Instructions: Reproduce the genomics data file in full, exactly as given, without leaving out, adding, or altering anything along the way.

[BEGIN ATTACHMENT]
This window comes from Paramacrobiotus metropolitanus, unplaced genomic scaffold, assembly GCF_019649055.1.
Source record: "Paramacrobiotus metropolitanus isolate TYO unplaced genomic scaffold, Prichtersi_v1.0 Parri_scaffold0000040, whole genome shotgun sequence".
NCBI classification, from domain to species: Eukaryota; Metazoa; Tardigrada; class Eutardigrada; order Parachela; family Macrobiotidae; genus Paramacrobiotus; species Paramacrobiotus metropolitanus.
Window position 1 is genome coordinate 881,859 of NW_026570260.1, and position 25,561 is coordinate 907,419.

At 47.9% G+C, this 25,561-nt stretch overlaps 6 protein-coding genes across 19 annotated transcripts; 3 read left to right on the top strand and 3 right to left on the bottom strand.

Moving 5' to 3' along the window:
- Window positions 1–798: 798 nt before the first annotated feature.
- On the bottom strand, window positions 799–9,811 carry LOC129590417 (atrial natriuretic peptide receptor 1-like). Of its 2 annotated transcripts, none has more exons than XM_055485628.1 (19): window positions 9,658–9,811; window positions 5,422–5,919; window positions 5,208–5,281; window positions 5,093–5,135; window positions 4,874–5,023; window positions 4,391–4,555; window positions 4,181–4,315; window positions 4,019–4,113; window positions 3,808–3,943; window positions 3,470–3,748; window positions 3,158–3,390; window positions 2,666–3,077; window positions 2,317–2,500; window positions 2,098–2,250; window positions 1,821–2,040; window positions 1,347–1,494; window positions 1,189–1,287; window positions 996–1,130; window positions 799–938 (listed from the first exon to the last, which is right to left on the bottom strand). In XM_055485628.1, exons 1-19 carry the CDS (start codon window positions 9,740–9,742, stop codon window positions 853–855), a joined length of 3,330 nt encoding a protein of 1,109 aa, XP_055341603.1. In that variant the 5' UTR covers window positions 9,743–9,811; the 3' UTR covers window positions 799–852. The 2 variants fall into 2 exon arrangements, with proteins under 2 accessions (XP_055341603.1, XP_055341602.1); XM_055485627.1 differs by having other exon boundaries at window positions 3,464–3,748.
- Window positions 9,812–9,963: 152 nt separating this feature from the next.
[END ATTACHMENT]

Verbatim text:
This window comes from Paramacrobiotus metropolitanus, unplaced genomic scaffold, assembly GCF_019649055.1.
Source record: "Paramacrobiotus metropolitanus isolate TYO unplaced genomic scaffold, Prichtersi_v1.0 Parri_scaffold0000040, whole genome shotgun sequence".
NCBI classification, from domain to species: Eukaryota; Metazoa; Tardigrada; class Eutardigrada; order Parachela; family Macrobiotidae; genus Paramacrobiotus; species Paramacrobiotus metropolitanus.
Window position 1 is genome coordinate 881,859 of NW_026570260.1, and position 25,561 is coordinate 907,419.

At 47.9% G+C, this 25,561-nt stretch overlaps 6 protein-coding genes across 19 annotated transcripts; 3 read left to right on the top strand and 3 right to left on the bottom strand.

Moving 5' to 3' along the window:
- Window positions 1–798: 798 nt before the first annotated feature.
- On the bottom strand, window positions 799–9,811 carry LOC129590417 (atrial natriuretic peptide receptor 1-like). Of its 2 annotated transcripts, none has more exons than XM_055485628.1 (19): window positions 9,658–9,811; window positions 5,422–5,919; window positions 5,208–5,281; window positions 5,093–5,135; window positions 4,874–5,023; window positions 4,391–4,555; window positions 4,181–4,315; window positions 4,019–4,113; window positions 3,808–3,943; window positions 3,470–3,748; window positions 3,158–3,390; window positions 2,666–3,077; window positions 2,317–2,500; window positions 2,098–2,250; window positions 1,821–2,040; window positions 1,347–1,494; window positions 1,189–1,287; window positions 996–1,130; window positions 799–938 (listed from the first exon to the last, which is right to left on the bottom strand). In XM_055485628.1, exons 1-19 carry the CDS (start codon window positions 9,740–9,742, stop codon window positions 853–855), a joined length of 3,330 nt encoding a protein of 1,109 aa, XP_055341603.1. In that variant the 5' UTR covers window positions 9,743–9,811; the 3' UTR covers window positions 799–852. The 2 variants fall into 2 exon arrangements, with proteins under 2 accessions (XP_055341603.1, XP_055341602.1); XM_055485627.1 differs by having other exon boundaries at window positions 3,464–3,748.
- Window positions 9,812–9,963: 152 nt separating this feature from the next.